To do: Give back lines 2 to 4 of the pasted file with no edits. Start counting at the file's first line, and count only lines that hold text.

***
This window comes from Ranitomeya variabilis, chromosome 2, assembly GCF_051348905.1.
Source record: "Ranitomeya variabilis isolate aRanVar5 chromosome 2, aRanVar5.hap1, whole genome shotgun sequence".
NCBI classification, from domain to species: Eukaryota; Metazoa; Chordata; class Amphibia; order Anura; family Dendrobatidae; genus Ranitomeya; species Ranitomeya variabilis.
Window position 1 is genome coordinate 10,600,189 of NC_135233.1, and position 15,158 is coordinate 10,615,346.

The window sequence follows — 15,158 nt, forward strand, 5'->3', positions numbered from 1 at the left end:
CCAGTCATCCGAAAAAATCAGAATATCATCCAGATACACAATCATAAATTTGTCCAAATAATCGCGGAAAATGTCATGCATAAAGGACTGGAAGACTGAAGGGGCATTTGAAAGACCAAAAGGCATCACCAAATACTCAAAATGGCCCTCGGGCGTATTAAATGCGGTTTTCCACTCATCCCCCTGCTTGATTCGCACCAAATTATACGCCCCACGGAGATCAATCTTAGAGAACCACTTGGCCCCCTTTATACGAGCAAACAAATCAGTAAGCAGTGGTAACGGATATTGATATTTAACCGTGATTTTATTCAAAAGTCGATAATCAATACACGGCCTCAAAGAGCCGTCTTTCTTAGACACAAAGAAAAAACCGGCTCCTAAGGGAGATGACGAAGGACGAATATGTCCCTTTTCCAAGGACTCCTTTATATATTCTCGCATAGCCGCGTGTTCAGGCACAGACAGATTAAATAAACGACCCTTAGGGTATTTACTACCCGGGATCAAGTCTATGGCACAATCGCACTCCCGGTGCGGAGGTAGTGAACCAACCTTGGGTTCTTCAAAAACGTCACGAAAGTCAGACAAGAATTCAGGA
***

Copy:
Source record: "Ranitomeya variabilis isolate aRanVar5 chromosome 2, aRanVar5.hap1, whole genome shotgun sequence".
NCBI classification, from domain to species: Eukaryota; Metazoa; Chordata; class Amphibia; order Anura; family Dendrobatidae; genus Ranitomeya; species Ranitomeya variabilis.
Window position 1 is genome coordinate 10,600,189 of NC_135233.1, and position 15,158 is coordinate 10,615,346.